Wednesday, February 03, 2010
B is for Boomlet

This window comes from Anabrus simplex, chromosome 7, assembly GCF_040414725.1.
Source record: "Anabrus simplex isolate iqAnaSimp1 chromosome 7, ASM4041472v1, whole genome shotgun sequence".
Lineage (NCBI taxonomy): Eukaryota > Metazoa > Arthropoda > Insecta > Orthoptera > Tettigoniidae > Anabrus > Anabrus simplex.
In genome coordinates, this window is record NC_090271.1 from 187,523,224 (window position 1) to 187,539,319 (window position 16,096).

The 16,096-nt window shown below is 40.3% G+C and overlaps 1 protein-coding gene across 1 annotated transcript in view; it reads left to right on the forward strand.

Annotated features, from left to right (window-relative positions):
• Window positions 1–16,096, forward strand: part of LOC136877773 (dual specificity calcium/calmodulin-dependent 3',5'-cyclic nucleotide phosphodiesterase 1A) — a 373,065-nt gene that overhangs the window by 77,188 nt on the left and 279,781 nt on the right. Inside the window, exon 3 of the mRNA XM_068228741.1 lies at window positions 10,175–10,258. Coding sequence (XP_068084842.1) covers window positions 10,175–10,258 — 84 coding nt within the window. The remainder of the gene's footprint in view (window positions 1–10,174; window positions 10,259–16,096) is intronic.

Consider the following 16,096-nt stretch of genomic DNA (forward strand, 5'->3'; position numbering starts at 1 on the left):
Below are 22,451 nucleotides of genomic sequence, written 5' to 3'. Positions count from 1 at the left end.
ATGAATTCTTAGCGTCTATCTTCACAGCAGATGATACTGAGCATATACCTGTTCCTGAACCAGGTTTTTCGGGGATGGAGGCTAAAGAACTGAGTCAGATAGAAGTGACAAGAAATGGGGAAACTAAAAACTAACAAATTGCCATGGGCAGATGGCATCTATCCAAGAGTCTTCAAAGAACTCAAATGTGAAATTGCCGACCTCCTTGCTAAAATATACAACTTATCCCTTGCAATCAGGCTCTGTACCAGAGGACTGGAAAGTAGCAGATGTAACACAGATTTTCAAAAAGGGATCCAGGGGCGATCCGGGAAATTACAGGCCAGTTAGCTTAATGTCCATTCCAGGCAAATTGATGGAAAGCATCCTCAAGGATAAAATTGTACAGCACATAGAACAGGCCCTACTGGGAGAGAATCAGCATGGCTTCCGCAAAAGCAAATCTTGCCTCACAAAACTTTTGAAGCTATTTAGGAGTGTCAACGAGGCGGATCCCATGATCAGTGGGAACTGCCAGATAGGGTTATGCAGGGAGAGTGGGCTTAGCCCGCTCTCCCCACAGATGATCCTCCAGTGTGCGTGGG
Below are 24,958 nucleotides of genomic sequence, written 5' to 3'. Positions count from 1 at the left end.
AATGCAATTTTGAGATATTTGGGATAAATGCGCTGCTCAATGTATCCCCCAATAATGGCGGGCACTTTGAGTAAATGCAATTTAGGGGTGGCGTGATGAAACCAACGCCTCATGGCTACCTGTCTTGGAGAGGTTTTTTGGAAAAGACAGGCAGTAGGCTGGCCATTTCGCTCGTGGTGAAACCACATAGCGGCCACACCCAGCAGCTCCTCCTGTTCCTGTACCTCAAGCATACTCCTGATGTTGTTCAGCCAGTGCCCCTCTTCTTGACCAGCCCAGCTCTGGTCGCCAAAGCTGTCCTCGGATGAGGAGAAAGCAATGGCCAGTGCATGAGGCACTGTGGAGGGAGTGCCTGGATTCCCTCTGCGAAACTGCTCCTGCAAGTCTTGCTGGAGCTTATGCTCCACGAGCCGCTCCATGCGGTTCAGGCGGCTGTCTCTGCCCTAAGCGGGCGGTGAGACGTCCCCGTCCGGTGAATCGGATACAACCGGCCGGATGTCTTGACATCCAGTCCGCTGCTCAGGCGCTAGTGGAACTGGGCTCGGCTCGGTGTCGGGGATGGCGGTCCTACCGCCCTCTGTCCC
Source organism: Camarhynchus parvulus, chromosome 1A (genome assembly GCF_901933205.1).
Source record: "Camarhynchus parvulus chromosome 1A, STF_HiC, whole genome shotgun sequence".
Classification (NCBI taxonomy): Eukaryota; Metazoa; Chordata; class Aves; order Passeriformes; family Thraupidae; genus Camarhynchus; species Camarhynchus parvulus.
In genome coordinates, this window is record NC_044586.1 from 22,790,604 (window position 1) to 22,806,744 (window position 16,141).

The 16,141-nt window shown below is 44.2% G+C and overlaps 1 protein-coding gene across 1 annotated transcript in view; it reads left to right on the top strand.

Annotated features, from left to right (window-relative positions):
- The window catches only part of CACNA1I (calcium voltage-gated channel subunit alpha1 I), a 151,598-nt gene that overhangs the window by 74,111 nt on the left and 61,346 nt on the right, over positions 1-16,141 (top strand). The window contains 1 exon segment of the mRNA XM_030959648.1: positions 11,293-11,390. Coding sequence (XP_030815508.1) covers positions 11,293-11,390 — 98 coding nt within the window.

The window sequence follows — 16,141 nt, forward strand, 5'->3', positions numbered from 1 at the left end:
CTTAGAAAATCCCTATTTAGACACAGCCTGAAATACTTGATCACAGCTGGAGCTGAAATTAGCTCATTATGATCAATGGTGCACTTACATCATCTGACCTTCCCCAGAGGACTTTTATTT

Music history gets told in a frustratingly elusive interplay of exceptions and the rule. Do you point to odd and striking landmarks or do you describe more cohesive landscapes? Take the uniform identification in the major textbooks of Pierre Boulez with the term serialism. How much of Boulez's music is strictly serial? The abandoned and unavailable Polyphonie X and the first half-book of Structures. The opening of Structures 1a gets plenty of print and as much analysis as it can probably sustain, but dozens of works of the era by other composers would have been just as good, if not better, as examples (starting, AFAIC with several pieces by Goeyvaerts), yet its is Boulez who gets included, and probably on the basis of other works for which the serial turn of Structures and Polyphonie X was a necessary but non-productive cul de sac, abandoned immediately by the composer's self-criticism within Structures itself: and students of music history are thus given a non-example as the most prominent example. While there are certain techniques that Boulez uses in his mature works for which the strict serial experience was a prerequisite, in retrospect, Boulez's more characteristic, stylistic concerns were formed prior to that experience and — fed through his experience as a performing musician — form the greater continuity in his catalog. Boulez's ability to re-work the clumsy, juvenile Douze Notations for piano (1945) into orchestra pieces of significant scale and even some grace more than half a century later is an elegant illustration of this. But no, the example we continue to read about is Structures 1a. In part, I suspect, this is plain laziness: "analysing" 1a is easy, very little more than a description or even just a list; the hard topic here is style, and that is never easy to discuss.